I lived in Arizona for 36 years and still believe that it is God’s country. But sadly, it is quickly becoming northern Mexico, just like California, New Mexico and Texas are. Hispanics are still illegally flooding over the border and turning many family friendly communities into neighborhoods of drugs, crime and lowering property values.
The neighborhood I lived in before moving to northern Kentucky in 1996 was still a nicely cared for family friendly neighborhood. The stores in the area reflected the neighborhoods around them. It was a great place to raise a family and live. Last summer, I went back to Arizona to visit my parents that live up in the White Mountains. Before heading back to the airport in Phoenix, I took time to drive through the old neighborhood. I was shocked and saddened by what I saw, but warned about it by family and friends.
Virtually the entire neighborhood had been overtaken by Hispanics, with some homes housing over 20 individuals. The yards looked terrible and trashy. The cars in the driveways looked the same. I stopped into the local grocery store where we had always shopped and found that it had not only changed its name, but it had also changed the items it carried. Most of the signs in the store were in Spanish along with many of the labels. I felt more like I was in Mexico rather than in America. I was looked down on and obviously watched and shunned by those in the store. In fact, I was the only non-Hispanic in the store.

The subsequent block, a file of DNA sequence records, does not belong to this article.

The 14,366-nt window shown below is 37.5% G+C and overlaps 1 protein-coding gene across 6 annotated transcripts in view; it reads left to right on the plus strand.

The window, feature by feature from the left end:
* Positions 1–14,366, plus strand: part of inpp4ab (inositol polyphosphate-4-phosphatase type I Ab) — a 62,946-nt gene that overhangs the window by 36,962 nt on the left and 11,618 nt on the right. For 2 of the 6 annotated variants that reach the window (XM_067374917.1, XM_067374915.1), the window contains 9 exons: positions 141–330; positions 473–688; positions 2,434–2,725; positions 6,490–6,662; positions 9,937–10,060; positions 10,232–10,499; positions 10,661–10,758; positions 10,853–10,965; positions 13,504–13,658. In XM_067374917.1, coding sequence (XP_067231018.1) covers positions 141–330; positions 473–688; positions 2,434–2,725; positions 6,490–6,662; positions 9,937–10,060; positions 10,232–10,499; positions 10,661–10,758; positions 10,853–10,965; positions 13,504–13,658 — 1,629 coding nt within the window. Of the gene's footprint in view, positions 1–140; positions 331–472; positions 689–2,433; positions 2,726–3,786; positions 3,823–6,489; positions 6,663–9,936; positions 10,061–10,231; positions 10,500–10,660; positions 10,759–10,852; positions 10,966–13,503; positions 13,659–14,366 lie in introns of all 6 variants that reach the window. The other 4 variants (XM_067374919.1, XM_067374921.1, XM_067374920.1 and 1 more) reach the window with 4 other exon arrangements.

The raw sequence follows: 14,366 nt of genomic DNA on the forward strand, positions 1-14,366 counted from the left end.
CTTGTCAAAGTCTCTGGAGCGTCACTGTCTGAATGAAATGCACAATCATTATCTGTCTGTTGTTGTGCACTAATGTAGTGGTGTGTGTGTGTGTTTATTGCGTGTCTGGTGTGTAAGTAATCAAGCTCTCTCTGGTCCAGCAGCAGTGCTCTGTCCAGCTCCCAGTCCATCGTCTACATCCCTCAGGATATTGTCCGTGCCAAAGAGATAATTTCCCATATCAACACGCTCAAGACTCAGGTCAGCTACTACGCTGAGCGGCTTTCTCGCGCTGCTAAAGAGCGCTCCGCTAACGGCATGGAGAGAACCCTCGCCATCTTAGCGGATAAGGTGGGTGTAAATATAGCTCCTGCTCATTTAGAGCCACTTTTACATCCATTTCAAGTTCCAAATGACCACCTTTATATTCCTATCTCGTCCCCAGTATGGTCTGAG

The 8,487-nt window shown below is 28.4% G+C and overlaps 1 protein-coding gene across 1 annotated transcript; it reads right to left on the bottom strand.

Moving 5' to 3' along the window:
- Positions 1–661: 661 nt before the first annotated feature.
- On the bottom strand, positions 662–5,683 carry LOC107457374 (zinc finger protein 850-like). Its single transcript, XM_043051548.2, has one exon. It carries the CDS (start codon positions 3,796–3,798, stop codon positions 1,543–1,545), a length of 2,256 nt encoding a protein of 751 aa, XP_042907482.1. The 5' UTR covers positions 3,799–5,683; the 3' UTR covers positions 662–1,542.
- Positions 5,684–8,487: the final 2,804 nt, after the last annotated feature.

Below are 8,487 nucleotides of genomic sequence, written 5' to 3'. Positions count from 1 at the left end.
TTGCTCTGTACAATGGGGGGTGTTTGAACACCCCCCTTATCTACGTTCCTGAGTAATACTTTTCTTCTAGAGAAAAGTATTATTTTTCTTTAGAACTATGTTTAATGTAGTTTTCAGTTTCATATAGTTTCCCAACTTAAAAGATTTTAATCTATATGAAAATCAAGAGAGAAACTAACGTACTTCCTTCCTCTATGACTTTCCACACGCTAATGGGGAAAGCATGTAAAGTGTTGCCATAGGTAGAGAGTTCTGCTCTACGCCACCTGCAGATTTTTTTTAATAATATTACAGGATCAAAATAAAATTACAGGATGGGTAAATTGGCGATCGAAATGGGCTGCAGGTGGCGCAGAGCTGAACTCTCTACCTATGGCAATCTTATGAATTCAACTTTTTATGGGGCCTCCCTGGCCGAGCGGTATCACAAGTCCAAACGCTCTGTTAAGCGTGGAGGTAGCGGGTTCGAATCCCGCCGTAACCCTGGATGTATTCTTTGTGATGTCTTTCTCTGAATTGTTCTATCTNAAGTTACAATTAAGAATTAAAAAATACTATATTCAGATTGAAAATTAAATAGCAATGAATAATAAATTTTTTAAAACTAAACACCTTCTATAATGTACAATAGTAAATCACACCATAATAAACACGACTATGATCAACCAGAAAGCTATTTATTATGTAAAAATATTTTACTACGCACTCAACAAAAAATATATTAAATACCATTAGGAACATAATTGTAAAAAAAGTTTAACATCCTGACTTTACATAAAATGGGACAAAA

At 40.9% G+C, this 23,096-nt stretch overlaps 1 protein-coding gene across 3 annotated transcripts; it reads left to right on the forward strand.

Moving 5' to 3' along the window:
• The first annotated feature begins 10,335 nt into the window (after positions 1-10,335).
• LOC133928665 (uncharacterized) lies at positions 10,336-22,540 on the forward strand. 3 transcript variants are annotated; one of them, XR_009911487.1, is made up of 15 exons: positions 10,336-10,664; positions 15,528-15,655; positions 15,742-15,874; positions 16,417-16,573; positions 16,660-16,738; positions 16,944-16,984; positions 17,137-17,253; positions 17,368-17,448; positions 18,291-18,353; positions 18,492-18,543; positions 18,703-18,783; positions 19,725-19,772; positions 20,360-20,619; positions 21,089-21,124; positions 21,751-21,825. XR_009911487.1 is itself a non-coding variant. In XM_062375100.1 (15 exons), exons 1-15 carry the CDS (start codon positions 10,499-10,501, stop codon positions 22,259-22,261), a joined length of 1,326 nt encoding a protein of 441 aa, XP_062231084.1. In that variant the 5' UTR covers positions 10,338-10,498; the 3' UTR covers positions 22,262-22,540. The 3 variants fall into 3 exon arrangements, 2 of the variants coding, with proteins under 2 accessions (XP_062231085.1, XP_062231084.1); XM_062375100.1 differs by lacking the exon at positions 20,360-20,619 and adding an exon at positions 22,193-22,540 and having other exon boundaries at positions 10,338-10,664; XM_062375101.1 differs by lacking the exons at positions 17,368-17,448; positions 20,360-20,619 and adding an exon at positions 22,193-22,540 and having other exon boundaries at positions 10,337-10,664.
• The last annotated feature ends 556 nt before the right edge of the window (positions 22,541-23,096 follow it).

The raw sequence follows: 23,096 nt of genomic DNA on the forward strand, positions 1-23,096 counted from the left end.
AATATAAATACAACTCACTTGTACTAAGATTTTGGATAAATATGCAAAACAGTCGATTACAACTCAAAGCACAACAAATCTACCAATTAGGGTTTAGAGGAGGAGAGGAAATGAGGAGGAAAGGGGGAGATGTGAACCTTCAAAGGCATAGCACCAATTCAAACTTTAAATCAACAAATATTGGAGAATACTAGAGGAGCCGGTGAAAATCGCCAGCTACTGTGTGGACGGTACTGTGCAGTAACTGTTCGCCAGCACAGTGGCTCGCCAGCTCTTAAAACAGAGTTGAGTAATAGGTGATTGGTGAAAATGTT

Terri Bennett experienced a similar situation this year, only it may have ruined her chances of pursuing the nursing degree she wanted.
Bennett enrolled in the nursing program at Pima Community College in Tucson. She soon found herself assigned to a small student group of which she was the only one where English was their first language. They were supposed to work together, but all of the others spoke Spanish, not English and Bennett had no clue what was going on. The class was asked to fill out anonymous evaluation forms and on her form, she wrote that she would prefer that there would be no Spanish spoken in the classroom.
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